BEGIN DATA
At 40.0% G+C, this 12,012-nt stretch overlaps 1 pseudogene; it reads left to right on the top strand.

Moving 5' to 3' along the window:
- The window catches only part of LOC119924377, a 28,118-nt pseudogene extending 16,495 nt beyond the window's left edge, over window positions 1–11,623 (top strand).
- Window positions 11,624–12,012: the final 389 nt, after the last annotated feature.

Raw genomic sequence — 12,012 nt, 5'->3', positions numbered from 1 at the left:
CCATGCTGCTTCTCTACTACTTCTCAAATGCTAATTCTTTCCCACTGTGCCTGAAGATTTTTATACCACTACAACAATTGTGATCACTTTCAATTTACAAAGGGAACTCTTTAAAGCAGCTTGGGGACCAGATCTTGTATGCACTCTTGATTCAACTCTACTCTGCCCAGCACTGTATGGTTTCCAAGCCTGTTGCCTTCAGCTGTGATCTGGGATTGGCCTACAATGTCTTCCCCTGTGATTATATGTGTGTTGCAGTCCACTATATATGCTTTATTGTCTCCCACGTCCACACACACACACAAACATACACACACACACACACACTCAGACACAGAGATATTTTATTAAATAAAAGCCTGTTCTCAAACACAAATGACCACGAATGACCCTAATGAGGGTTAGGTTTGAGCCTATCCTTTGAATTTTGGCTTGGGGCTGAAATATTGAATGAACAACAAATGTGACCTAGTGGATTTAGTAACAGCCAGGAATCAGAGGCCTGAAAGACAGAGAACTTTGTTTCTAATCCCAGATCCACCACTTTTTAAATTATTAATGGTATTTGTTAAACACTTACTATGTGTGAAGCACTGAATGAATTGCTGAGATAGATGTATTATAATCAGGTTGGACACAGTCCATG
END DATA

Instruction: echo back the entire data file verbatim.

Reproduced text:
At 40.0% G+C, this 12,012-nt stretch overlaps 1 pseudogene; it reads left to right on the top strand.

Moving 5' to 3' along the window:
- The window catches only part of LOC119924377, a 28,118-nt pseudogene extending 16,495 nt beyond the window's left edge, over window positions 1–11,623 (top strand).
- Window positions 11,624–12,012: the final 389 nt, after the last annotated feature.

Raw genomic sequence — 12,012 nt, 5'->3', positions numbered from 1 at the left:
CCATGCTGCTTCTCTACTACTTCTCAAATGCTAATTCTTTCCCACTGTGCCTGAAGATTTTTATACCACTACAACAATTGTGATCACTTTCAATTTACAAAGGGAACTCTTTAAAGCAGCTTGGGGACCAGATCTTGTATGCACTCTTGATTCAACTCTACTCTGCCCAGCACTGTATGGTTTCCAAGCCTGTTGCCTTCAGCTGTGATCTGGGATTGGCCTACAATGTCTTCCCCTGTGATTATATGTGTGTTGCAGTCCACTATATATGCTTTATTGTCTCCCACGTCCACACACACACACAAACATACACACACACACACACACTCAGACACAGAGATATTTTATTAAATAAAAGCCTGTTCTCAAACACAAATGACCACGAATGACCCTAATGAGGGTTAGGTTTGAGCCTATCCTTTGAATTTTGGCTTGGGGCTGAAATATTGAATGAACAACAAATGTGACCTAGTGGATTTAGTAACAGCCAGGAATCAGAGGCCTGAAAGACAGAGAACTTTGTTTCTAATCCCAGATCCACCACTTTTTAAATTATTAATGGTATTTGTTAAACACTTACTATGTGTGAAGCACTGAATGAATTGCTGAGATAGATGTATTATAATCAGGTTGGACACAGTCCATG